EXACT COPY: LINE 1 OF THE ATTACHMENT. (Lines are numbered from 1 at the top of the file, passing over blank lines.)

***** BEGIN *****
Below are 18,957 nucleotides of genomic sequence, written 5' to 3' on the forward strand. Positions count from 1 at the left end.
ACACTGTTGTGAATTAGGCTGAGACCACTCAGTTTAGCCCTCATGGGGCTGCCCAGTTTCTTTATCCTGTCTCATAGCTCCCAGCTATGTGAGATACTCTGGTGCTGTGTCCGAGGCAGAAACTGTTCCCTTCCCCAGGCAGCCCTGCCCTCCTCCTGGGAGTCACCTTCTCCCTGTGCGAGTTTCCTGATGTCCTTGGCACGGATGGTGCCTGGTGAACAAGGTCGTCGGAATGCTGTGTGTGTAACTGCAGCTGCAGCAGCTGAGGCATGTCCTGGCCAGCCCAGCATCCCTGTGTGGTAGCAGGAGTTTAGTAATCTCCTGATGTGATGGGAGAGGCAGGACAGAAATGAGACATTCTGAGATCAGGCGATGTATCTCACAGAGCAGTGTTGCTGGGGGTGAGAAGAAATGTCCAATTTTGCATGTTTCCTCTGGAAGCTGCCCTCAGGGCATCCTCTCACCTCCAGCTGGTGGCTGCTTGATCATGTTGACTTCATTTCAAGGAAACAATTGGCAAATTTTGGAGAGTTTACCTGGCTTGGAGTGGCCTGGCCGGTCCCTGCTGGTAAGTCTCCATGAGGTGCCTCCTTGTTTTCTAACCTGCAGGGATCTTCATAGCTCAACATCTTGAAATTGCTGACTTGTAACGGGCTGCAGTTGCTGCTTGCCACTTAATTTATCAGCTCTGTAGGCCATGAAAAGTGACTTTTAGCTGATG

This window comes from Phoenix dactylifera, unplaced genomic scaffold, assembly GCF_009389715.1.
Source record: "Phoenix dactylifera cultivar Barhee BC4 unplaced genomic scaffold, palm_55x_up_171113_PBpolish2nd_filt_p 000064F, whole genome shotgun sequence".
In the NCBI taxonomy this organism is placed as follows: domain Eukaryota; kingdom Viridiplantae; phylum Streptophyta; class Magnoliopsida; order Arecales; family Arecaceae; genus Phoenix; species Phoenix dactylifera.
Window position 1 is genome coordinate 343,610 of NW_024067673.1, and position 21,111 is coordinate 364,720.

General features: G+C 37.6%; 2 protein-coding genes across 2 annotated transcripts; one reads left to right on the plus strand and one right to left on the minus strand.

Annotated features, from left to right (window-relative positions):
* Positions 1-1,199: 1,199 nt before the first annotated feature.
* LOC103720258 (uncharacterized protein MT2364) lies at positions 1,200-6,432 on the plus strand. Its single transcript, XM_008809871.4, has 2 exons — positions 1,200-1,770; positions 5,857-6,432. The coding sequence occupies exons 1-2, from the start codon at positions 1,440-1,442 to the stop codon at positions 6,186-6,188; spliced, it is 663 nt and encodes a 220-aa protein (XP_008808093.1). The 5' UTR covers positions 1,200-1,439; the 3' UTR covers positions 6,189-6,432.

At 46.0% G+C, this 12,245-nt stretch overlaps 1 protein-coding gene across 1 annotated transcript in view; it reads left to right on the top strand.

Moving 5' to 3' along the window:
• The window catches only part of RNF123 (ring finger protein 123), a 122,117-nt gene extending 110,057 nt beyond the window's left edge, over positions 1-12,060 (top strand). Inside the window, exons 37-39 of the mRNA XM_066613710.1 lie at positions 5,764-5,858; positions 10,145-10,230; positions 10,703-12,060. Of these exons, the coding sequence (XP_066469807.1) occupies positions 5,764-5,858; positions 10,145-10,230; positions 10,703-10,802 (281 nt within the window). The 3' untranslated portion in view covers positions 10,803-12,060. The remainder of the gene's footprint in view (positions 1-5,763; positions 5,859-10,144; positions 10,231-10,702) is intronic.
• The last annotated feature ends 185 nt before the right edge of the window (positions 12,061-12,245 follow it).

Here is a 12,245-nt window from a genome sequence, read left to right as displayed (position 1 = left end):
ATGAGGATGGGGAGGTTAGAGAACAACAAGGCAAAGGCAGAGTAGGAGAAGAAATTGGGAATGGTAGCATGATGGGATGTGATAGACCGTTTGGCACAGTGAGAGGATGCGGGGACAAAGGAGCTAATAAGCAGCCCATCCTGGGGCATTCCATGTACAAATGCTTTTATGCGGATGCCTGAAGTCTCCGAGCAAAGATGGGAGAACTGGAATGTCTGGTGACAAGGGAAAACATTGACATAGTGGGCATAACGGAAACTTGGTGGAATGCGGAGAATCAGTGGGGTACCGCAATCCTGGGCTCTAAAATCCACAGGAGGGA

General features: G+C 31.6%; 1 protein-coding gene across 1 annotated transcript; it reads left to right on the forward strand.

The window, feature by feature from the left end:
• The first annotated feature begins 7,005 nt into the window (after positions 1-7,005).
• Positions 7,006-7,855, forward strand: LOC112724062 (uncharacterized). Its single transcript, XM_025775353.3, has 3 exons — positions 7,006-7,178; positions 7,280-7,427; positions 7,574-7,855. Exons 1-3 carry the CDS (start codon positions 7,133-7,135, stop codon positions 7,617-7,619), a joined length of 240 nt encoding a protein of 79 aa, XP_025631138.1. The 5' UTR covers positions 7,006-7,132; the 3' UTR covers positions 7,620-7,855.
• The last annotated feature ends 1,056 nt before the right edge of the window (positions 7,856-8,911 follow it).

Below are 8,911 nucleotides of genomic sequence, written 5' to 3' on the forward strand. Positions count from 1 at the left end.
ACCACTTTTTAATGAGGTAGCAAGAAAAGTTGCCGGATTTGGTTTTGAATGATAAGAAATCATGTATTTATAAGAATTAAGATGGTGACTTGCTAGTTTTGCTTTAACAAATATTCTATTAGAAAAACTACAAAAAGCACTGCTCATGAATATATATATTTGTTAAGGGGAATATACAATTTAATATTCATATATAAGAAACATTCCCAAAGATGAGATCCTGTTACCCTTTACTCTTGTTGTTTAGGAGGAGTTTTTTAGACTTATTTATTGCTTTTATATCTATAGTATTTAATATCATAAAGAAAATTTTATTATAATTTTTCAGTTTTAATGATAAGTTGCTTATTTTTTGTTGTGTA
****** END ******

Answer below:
Below are 18,957 nucleotides of genomic sequence, written 5' to 3' on the forward strand. Positions count from 1 at the left end.